NCCU opens arms to LGBT students
April 9 commemorated the opening of N.C. Central University's first LGBT Student Resource Center. The LGBT Center is located in G-64 of the Alphonso Elder Student Union. The center is supported by Creating Open Lives For Real Success (C.O.L.O.R.S.) and Dominating Overly Motivated Studs (D.O.M.S.).
The opening of the center marked NCCU as the first HBCU in North Carolina and the second among all HBCUs to have a center dedicated to the LGBT community.
The center is designed for students to connect with other members of the LGBT community and learn about their culture and identity. The research center contains an array of resources such as an LGBT support network, the LGBT lecture series, educational and social programming and a library of LGBT materials.
According to Special Projects Coordinator and co-advisor of C.O.L.O.R.S. Morris Barrier, the organization began as a small group of individuals meeting in Chidley, originally called Brothers and Sisters, who connected with each other to make NCCU visible.
"When I was at NCCU as un-undergrad, I was actually in colors, and worked with them to become president," said Barrier.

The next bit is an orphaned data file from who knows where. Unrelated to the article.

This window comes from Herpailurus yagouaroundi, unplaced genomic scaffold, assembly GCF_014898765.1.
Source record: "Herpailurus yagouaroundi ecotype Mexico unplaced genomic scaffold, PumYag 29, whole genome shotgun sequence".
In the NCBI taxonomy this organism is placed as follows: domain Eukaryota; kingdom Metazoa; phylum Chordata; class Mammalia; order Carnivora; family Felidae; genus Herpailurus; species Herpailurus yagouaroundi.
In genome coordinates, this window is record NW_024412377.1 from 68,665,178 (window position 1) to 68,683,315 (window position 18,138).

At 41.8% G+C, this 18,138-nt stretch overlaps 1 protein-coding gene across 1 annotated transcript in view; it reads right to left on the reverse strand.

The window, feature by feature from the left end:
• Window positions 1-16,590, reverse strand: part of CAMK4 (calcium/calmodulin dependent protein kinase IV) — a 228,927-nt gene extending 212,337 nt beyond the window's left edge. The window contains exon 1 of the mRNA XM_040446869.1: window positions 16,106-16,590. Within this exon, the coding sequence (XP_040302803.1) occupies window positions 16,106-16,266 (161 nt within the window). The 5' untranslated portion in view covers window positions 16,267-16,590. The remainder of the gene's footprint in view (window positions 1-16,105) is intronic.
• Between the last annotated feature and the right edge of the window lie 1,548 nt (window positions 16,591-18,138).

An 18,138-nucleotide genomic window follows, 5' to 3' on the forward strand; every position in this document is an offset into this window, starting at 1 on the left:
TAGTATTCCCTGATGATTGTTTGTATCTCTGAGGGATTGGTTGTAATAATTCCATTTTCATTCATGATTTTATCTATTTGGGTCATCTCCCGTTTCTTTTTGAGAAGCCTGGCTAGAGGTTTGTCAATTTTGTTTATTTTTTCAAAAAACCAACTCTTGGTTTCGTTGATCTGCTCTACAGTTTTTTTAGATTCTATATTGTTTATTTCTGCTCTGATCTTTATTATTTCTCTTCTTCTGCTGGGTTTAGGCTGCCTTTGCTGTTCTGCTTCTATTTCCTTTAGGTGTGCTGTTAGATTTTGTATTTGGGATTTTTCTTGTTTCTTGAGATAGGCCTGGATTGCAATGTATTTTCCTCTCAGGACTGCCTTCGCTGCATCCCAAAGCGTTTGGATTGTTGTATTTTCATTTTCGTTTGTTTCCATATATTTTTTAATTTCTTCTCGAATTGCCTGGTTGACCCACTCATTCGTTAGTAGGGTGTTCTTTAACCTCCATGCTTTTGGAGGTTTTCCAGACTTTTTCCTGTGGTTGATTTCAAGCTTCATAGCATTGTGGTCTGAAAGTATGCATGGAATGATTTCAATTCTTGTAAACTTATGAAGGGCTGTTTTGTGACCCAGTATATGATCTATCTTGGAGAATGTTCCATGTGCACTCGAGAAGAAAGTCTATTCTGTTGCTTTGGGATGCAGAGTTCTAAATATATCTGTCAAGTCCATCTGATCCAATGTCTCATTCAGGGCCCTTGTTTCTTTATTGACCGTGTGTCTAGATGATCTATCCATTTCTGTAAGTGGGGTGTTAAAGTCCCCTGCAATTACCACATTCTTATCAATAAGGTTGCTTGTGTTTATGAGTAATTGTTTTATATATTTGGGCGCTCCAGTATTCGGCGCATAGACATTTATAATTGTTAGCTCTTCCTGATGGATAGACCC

He said that his main concern now is to work towards an active membership and maintain it to have a larger community that is visible on campus.
The Director of Student Life Assessment Tia Doxey is the advisor for C.O.L.O.R.S. She has worked with the organization since 2005 and coordinates Safe Zone training of allies to promote LGBT awareness.
Doxey gave the credit of attaining the space to Vice Chancellor for Student Affairs and Enrollment Management Dr. Kevin Rome and the Empowerment committee.
"He worked diligently to find a space and to really push the envelope," said Doxey. "We wanted a space where we can grow."
She said the center creates opportunities and provides a place where everyone is welcome.
Doxey said her five-year goals for the center include getting permanent staff, offering more programs, reaching out to more faculty and staff, work with NCCU to create an inclusive environment and eventually move into a larger space.
C.O.L.O.R.S. president and psychology freshman Deatrin Sutton said he was excited about opening day.
"Finally we have something on campus that is ours where we can come and feel comfortable," said Sutton.
Associate Professor and Chair David Jolly attended the opening in hopes of seeing his community grow.
"As a gay man, I know how important it is for young people to have support for them to be who they are," said Jolly.
He said the hardest part of his job is seeing students struggle with family issues, relationship and finding support.
Jolly said he attributes most of the center's success to Doxey.
"She has been a ball of fire, bringing new resources and a new level of energy insight," said Jolly.
The center is open Monday through Friday 9am-5pm.
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